If finalized, the agreement, reached late Sunday, could make Mr. Lieberman, an often indelicate and outspoken politician whose threatening language aimed at Arabs arouses suspicion and some trepidation abroad, the next foreign minister.
The attention of many Israelis was focused on Cairo, however, where Israeli negotiators were trying Monday to reach a deal with Hamas, the militant group that governs Gaza, for the release of a captured Israeli soldier, Cpl. Gilad Shalit.
The latest attempt appeared to have failed. In a statement issued Monday night, the office of the departing Israeli prime minister, Ehud Olmert, said that Hamas had hardened its position during the talks and raised extreme demands, despite what were described as generous proposals from Israel.
Hamas demands the release of hundreds of imprisoned Palestinians, including many convicted of deadly terrorist attacks, in exchange for Corporal Shalit, who was captured by Palestinian militants and taken into Gaza in 2006. A senior Hamas official, Moussa Abu Marzouk, suggested that there had been progress in the talks and that his group was awaiting a positive Israeli response to its demands.
The Israeli negotiators, dealing indirectly with Hamas through Egyptian mediators, were hoping to reach an agreement before Mr. Olmert ended his term. Mr. Olmert called a special cabinet meeting for Tuesday to brief ministers on the talks.
The family of the captured soldier has expressed concern about leaving his fate in the hands of the incoming government, fearing that it might start studying the case from scratch. A rightist government may also take a harder line in any further negotiation.
The Likud and Yisrael Beitenu parties have expressed a preference for a broader unity coalition that would include the centrist Kadima Party, which is led by the departing foreign minister, Tzipi Livni. Yisrael Beitenu has agreed to make changes in its coalition agreement should Kadima join, and in that case, the job of foreign minister would probably be reassigned.
Dina Libster, a Likud spokeswoman, said Monday that there was “still hope” that Kadima would join.
But the Likud, she said, was close to signing another coalition agreement with the rightist, ultra-Orthodox Shas Party, to be followed by smaller right-wing and religious parties, to give Mr. Netanyahu a majority in the 120-seat Parliament. It seemed increasingly unlikely that Ms. Livni, a strong advocate of negotiations with the Palestinians for a two-state solution, would cooperate at this stage.
Kadima narrowly beat the Likud in the Feb. 10 parliamentary elections but the showing of right-wing parties led President Shimon Peres to pick Mr. Netanyahu to try to form a governing coalition. Mr. Netanyahu has so far resisted Ms. Livni’s demands for a clear commitment to the two-state solution and full power-sharing to the point of a rotating premiership in return for Kadima’s participation in the next government.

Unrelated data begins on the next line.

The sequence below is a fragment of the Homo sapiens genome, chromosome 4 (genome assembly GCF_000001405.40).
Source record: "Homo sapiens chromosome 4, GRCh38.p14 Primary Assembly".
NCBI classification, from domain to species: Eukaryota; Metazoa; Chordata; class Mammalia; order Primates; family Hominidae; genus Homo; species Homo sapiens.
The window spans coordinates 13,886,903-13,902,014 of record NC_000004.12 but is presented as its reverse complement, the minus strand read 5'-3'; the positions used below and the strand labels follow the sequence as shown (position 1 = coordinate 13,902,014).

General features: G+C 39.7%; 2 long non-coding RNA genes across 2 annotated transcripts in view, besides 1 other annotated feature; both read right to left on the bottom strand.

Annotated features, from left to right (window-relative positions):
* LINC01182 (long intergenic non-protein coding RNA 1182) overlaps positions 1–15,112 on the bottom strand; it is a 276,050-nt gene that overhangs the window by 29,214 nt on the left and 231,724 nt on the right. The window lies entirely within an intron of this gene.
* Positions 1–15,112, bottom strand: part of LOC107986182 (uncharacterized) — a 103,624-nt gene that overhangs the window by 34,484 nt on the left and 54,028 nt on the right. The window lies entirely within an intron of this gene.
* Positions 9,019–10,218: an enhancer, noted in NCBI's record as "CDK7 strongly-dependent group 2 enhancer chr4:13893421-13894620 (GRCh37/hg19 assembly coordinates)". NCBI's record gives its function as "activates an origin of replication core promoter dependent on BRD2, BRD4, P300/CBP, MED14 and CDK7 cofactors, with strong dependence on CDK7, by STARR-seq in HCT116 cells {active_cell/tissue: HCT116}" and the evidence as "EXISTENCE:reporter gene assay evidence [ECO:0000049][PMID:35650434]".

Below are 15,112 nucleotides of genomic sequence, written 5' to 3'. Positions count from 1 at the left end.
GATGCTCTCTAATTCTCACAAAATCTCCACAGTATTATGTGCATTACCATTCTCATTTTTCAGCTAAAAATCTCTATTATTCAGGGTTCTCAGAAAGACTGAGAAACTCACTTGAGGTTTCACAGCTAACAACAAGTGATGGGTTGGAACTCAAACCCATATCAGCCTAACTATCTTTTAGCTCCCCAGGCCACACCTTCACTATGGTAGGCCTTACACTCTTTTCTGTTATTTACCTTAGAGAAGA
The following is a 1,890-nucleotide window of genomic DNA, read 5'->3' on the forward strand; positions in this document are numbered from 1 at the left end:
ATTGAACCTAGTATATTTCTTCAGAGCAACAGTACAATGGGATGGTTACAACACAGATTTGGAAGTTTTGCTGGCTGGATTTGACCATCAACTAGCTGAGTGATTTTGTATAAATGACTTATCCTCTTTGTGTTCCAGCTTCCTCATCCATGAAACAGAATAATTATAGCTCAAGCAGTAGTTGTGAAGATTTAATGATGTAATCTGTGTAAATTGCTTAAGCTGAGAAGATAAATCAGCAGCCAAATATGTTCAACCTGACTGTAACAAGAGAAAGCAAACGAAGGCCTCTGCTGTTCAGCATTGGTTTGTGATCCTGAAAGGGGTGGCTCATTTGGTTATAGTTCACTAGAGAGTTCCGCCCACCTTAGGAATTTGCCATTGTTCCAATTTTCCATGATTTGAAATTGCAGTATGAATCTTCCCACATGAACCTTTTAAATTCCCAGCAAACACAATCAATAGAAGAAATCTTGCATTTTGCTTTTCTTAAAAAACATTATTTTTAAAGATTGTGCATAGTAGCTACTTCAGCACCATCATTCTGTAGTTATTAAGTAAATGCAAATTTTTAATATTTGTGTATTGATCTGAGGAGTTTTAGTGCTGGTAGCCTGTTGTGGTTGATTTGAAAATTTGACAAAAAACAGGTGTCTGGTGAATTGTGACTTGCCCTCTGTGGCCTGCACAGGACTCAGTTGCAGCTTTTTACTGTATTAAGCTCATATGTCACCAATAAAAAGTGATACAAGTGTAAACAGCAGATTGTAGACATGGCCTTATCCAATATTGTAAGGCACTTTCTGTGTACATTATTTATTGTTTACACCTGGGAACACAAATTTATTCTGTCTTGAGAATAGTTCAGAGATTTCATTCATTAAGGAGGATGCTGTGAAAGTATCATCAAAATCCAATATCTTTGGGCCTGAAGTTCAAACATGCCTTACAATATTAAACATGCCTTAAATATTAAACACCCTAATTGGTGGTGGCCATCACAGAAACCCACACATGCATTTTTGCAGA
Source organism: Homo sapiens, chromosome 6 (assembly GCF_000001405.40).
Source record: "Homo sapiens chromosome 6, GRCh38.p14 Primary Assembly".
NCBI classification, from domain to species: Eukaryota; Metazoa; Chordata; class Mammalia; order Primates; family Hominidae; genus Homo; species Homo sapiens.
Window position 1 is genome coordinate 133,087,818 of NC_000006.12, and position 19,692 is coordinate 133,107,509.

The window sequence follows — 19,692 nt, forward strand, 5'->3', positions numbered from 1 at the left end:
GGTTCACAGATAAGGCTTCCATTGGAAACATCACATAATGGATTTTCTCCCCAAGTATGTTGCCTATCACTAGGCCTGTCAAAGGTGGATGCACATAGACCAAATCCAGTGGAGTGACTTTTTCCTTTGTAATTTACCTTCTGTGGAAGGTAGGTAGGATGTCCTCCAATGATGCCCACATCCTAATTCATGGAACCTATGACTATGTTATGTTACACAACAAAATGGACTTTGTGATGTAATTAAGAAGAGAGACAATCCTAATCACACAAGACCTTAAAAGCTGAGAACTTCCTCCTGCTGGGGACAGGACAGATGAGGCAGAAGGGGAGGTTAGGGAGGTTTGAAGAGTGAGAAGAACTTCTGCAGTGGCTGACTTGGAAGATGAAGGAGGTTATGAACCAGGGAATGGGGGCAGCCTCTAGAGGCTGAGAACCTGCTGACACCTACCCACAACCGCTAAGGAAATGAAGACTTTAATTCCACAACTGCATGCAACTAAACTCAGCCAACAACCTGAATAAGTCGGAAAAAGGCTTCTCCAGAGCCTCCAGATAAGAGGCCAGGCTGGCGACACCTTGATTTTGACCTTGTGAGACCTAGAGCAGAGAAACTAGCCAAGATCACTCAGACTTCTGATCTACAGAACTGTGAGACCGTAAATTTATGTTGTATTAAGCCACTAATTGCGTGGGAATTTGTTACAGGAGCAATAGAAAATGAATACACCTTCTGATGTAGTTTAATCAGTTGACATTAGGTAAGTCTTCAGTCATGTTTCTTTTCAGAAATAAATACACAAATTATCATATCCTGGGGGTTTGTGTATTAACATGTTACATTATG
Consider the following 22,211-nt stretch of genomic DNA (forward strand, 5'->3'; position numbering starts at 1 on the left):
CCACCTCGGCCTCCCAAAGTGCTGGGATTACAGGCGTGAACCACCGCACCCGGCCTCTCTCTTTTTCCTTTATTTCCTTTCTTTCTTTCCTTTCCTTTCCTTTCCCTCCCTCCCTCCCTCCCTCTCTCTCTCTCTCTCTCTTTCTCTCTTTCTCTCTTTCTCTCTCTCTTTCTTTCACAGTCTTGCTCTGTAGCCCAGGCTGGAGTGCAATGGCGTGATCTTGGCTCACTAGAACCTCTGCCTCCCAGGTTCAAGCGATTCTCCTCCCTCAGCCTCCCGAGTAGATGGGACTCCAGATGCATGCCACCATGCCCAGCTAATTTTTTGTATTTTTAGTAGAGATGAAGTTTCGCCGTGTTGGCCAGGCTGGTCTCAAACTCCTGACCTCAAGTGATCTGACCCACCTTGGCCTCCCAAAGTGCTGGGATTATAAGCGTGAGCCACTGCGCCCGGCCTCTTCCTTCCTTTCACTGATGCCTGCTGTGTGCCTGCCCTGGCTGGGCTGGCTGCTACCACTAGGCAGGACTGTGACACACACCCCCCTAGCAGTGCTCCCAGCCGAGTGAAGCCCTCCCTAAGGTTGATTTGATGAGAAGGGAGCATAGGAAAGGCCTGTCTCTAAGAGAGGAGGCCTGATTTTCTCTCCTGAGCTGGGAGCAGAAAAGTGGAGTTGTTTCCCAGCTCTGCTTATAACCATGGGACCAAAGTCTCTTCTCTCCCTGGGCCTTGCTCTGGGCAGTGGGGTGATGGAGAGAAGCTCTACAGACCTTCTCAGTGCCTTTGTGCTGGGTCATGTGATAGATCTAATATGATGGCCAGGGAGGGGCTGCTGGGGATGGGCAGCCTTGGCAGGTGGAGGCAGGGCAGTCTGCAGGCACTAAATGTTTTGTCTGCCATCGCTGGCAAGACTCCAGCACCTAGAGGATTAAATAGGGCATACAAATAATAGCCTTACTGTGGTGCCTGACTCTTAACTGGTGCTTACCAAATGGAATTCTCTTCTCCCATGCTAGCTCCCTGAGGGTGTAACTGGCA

In addition to the Foreign Ministry, Mr. Netanyahu’s agreement with Yisrael Beitenu also assigns Mr. Lieberman’s party the Tourism, National Infrastructure, Immigrant Absorption and National Security Ministries.
Mr. Lieberman ran a contentious election campaign that many here and abroad saw as racist, focusing on the question of loyalty of the Arab citizens of Israel, who make up about a fifth of the population. Yisrael Beitenu proposed an oath of loyalty to the state that would be taken by all citizens, but that was mainly directed at the Arab minority.
Gadi Wolfsfeld, a professor of political science at the Hebrew University of Jerusalem, said he had been “incensed” by the campaign and how lightly it was taken by so many Israelis. That Yisrael Beitenu won 15 seats, he said, did not make the party “any less extreme.”
Mr. Lieberman’s positions are sometimes contradictory and hard to fathom. A West Bank settler, he advocates the creation of a viable Palestinian state. Yet he withdrew his party from Mr. Olmert’s governing coalition more than a year ago in anger over the resumption of Israeli-Palestinian peace talks.
In the coalition agreement with the Likud, there is no mention of a peace process or peace talks.
Nor is there any mention of a loyalty oath, though the agreement states that the new government will deal with disloyalty and will amend the citizenship law, for example, to strip Israelis of citizenship if they are convicted of spying.
Irena Etinger, a spokeswoman for Yisrael Beitenu, said that this was “the first step” and that others would follow.
In a commentary published in The Jewish Week in New York late last month, Mr. Lieberman said he looked forward to working with President Obama in the next government. “I know that U.S.-Israel relations are as strong as ever,” he said, “and that our shared values and interests make our friendship unshakable.”